I had a breast enlargement and the implant are next to each other, I have to have them done again, this had happened because the surgeon has put them to close.. He told me that if I have them done again I will have a dimpling effected in the middle . What does this look like and is it really noticeable and will i always have the dimpling effect ?
My Implants Are to Close Together? What is the Dimpling Effect?
Doctor Answers 2
Implants that are too close to each other can be separated
with more surgery and even possibly require changing the diameter of your implants. If your surgeon is worried about dimpling, it can imply several things from inadequate tissue coverage (where other procedures can be done to alleviate this) or traction dimpling from the sutures used to anchor the skin back down to your chest wall between the mounds. The traction marks should diminish as the sutures dissolve or stretch out if related to sutures. You should discuss this at length with your surgeon and ensure you have a full understanding of what will happen when you have your revision. You should, by now, also know what the revision policy of that doctor is as they vary from doctor to doctor. Good luck with achieving your desired result.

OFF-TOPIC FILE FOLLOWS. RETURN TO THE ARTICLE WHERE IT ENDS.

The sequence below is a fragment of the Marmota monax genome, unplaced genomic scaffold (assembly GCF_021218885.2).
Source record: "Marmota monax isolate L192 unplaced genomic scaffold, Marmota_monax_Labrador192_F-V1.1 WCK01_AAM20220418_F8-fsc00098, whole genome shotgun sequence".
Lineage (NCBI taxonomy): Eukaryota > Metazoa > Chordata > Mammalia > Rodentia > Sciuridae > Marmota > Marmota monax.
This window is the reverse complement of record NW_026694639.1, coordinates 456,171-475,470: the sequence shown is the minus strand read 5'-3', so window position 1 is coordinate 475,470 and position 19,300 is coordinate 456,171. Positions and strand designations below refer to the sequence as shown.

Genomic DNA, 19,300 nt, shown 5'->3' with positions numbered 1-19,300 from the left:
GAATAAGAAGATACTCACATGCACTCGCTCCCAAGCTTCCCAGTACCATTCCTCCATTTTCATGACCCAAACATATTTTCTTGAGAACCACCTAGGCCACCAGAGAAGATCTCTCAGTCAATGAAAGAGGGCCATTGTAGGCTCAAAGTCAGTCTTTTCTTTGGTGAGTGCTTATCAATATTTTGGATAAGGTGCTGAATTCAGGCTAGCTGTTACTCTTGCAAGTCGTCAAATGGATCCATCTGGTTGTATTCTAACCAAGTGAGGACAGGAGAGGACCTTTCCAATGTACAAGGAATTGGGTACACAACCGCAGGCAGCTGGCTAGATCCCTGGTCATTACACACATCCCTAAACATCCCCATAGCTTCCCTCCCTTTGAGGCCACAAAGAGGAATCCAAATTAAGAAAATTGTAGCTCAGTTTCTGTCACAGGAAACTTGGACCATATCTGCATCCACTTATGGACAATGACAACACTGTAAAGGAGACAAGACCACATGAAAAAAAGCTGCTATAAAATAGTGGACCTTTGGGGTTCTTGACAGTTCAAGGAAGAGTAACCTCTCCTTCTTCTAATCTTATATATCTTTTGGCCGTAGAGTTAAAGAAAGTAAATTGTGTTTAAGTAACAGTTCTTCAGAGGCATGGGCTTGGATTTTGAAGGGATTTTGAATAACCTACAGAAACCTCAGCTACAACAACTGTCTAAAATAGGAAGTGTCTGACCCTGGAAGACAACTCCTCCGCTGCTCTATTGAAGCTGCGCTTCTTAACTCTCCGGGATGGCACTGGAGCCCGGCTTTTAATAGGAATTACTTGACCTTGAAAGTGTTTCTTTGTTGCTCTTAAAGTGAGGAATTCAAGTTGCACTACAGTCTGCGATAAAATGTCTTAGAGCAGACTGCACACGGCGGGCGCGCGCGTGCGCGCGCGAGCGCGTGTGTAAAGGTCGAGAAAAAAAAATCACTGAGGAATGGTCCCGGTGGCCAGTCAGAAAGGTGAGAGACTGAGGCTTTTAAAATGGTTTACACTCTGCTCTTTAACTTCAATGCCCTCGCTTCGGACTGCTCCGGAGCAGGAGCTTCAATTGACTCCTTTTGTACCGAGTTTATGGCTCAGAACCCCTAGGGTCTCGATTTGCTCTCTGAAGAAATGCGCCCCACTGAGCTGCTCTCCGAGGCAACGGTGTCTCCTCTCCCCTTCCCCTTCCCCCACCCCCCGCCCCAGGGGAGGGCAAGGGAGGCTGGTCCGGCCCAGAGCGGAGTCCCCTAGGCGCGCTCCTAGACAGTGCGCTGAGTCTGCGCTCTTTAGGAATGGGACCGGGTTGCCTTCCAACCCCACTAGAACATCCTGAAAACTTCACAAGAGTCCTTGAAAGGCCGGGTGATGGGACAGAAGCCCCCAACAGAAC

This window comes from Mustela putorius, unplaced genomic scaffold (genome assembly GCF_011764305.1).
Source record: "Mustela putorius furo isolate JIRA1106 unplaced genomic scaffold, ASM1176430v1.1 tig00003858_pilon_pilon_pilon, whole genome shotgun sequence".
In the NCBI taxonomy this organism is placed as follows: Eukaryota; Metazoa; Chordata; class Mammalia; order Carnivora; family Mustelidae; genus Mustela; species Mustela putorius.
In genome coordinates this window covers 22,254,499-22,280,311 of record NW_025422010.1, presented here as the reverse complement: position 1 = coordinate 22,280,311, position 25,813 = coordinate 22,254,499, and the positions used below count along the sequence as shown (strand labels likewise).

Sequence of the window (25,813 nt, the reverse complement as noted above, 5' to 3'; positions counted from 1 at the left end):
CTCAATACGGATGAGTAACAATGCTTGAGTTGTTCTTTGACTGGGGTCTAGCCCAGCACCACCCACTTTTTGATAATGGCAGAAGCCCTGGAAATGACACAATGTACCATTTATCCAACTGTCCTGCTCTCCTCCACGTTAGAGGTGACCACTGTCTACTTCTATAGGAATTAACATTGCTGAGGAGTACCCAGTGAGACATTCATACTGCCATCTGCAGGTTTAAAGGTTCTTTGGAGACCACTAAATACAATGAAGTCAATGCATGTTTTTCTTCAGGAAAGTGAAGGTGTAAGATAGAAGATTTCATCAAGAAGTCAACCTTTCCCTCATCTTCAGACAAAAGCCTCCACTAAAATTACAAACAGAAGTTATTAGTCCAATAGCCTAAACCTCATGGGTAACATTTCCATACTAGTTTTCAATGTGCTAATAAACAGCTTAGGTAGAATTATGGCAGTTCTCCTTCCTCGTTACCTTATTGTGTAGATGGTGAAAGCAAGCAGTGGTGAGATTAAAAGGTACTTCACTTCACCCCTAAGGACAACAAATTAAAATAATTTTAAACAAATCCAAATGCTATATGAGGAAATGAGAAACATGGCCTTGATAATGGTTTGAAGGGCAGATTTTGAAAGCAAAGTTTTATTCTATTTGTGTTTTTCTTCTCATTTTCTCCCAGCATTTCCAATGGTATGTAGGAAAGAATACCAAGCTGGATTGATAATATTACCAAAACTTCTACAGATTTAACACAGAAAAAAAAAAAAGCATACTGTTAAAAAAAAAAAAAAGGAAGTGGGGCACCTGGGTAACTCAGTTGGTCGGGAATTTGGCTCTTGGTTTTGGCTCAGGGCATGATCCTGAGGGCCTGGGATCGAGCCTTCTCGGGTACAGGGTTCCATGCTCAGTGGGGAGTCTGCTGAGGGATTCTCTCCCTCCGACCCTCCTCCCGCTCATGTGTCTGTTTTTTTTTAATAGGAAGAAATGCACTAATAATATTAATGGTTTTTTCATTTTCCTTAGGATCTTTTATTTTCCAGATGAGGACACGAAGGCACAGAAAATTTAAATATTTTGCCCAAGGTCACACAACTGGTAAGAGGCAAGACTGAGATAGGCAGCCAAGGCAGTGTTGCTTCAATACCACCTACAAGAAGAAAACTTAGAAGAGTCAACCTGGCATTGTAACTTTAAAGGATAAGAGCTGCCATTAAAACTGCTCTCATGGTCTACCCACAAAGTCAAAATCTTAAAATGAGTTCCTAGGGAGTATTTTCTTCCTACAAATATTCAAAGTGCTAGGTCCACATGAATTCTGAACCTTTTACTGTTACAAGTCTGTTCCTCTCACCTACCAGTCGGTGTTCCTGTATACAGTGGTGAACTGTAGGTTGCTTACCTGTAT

Have a question? Ask a doctor
Breast implants too close together
It sounds like your surgeon may have made the pockets for the implants too close together or may have used implants with a base diameter that does not fit your chest measurements. It is not possible to be sure without seeing a picture. I am not sure what he is referring to when he says you may have a dimpling effect. Sometimes, patients may have a temporary dimpling in the skin when this condition is treated surgically, but it generally smooths out as things heal. Ask to see photos of real patients that he has treated or seek the opinion of a board certified plastic surgeon with experience with this condition.
These answers are for educational purposes and should not be relied upon as a substitute for medical advice you may receive from your physician. If you have a medical emergency, please call 911. These answers do not constitute or initiate a patient/doctor relationship.